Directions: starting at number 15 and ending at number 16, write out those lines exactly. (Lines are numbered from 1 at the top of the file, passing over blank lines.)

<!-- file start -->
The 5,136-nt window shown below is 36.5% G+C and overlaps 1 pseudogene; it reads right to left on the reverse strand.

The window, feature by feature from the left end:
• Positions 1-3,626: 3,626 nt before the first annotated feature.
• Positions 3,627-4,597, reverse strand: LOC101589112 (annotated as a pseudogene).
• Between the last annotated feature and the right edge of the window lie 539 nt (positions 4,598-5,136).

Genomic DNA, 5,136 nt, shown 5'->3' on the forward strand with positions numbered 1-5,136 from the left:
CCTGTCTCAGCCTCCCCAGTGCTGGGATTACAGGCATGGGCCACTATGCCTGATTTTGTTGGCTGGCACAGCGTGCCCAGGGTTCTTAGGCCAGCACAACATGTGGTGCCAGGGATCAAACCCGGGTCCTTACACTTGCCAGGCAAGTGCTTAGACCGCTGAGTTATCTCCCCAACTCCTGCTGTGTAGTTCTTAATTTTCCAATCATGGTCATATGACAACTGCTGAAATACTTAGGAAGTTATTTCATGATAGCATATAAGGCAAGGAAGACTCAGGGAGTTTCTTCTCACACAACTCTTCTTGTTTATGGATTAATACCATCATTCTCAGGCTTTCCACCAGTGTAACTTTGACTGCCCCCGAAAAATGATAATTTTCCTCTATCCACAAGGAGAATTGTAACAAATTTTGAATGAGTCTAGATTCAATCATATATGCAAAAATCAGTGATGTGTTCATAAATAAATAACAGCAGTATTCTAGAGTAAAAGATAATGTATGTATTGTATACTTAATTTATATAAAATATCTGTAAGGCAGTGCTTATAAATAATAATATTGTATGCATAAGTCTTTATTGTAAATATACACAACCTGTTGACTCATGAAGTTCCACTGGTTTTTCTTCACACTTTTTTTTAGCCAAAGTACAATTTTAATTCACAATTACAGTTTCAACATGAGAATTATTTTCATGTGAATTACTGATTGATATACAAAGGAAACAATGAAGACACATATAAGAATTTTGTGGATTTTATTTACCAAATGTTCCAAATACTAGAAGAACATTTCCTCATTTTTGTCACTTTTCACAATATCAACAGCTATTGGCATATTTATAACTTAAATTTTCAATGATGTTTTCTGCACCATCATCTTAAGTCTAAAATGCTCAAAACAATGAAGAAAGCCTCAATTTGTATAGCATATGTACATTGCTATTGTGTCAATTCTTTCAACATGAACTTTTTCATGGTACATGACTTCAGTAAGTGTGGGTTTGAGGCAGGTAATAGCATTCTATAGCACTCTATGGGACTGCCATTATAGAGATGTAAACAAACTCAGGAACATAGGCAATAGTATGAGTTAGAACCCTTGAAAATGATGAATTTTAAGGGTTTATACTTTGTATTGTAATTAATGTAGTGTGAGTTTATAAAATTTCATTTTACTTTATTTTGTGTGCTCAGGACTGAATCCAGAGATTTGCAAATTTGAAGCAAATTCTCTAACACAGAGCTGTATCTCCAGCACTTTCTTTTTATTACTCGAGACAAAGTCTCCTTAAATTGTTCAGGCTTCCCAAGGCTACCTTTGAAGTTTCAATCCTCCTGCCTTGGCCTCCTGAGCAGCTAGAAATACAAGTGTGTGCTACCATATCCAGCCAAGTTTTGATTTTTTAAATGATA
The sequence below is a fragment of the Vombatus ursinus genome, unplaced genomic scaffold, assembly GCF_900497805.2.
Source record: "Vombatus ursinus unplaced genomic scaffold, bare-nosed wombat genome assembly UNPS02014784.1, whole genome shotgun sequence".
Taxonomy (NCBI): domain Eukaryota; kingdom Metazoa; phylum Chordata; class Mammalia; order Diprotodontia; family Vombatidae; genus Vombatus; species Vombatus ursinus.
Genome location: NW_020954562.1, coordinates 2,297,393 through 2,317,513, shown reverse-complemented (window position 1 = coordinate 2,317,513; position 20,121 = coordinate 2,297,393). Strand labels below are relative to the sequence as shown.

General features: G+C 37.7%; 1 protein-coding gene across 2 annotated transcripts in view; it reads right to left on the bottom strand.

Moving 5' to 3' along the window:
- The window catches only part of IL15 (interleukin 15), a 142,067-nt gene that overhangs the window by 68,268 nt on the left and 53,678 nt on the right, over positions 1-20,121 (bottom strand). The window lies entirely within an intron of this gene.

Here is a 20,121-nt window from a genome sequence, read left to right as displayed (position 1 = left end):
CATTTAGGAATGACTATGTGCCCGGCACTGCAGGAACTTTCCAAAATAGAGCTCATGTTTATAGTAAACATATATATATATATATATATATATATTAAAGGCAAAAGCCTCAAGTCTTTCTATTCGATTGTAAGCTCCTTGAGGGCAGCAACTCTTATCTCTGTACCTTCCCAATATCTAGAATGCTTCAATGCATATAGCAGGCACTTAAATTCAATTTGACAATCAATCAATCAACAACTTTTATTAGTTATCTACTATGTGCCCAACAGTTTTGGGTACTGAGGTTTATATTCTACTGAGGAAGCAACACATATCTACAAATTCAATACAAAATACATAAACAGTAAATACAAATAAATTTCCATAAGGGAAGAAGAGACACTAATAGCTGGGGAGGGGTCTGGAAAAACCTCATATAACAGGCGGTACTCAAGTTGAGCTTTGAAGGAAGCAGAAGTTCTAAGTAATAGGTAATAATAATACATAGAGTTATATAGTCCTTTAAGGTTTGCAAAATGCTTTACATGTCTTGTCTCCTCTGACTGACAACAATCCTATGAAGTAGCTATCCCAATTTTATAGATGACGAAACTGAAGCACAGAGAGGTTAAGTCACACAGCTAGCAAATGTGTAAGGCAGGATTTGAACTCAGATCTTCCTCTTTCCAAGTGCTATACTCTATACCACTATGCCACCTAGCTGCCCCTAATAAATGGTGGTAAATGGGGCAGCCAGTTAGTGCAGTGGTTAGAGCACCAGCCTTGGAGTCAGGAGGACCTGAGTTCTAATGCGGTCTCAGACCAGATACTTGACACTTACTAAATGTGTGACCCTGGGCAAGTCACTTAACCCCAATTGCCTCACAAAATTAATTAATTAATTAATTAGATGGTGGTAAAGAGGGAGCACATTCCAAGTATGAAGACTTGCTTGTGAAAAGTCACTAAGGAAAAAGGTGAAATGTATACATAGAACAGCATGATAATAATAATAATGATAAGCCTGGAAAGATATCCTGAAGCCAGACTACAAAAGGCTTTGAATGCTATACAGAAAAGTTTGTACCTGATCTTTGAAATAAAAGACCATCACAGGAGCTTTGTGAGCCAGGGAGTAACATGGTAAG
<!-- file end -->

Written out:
Here is a 20,121-nt window from a genome sequence, read left to right as displayed (position 1 = left end):
CATTTAGGAATGACTATGTGCCCGGCACTGCAGGAACTTTCCAAAATAGAGCTCATGTTTATAGTAAACATATATATATATATATATATATATATTAAAGGCAAAAGCCTCAAGTCTTTCTATTCGATTGTAAGCTCCTTGAGGGCAGCAACTCTTATCTCTGTACCTTCCCAATATCTAGAATGCTTCAATGCATATAGCAGGCACTTAAATTCAATTTGACAATCAATCAATCAACAACTTTTATTAGTTATCTACTATGTGCCCAACAGTTTTGGGTACTGAGGTTTATATTCTACTGAGGAAGCAACACATATCTACAAATTCAATACAAAATACATAAACAGTAAATACAAATAAATTTCCATAAGGGAAGAAGAGACACTAATAGCTGGGGAGGGGTCTGGAAAAACCTCATATAACAGGCGGTACTCAAGTTGAGCTTTGAAGGAAGCAGAAGTTCTAAGTAATAGGTAATAATAATACATAGAGTTATATAGTCCTTTAAGGTTTGCAAAATGCTTTACATGTCTTGTCTCCTCTGACTGACAACAATCCTATGAAGTAGCTATCCCAATTTTATAGATGACGAAACTGAAGCACAGAGAGGTTAAGTCACACAGCTAGCAAATGTGTAAGGCAGGATTTGAACTCAGATCTTCCTCTTTCCAAGTGCTATACTCTATACCACTATGCCACCTAGCTGCCCCTAATAAATGGTGGTAAATGGGGCAGCCAGTTAGTGCAGTGGTTAGAGCACCAGCCTTGGAGTCAGGAGGACCTGAGTTCTAATGCGGTCTCAGACCAGATACTTGACACTTACTAAATGTGTGACCCTGGGCAAGTCACTTAACCCCAATTGCCTCACAAAATTAATTAATTAATTAATTAGATGGTGGTAAAGAGGGAGCACATTCCAAGTATGAAGACTTGCTTGTGAAAAGTCACTAAGGAAAAAGGTGAAATGTATACATAGAACAGCATGATAATAATAATAATGATAAGCCTGGAAAGATATCCTGAAGCCAGACTACAAAAGGCTTTGAATGCTATACAGAAAAGTTTGTACCTGATCTTTGAAATAAAAGACCATCACAGGAGCTTTGTGAGCCAGGGAGTAACATGGTAAG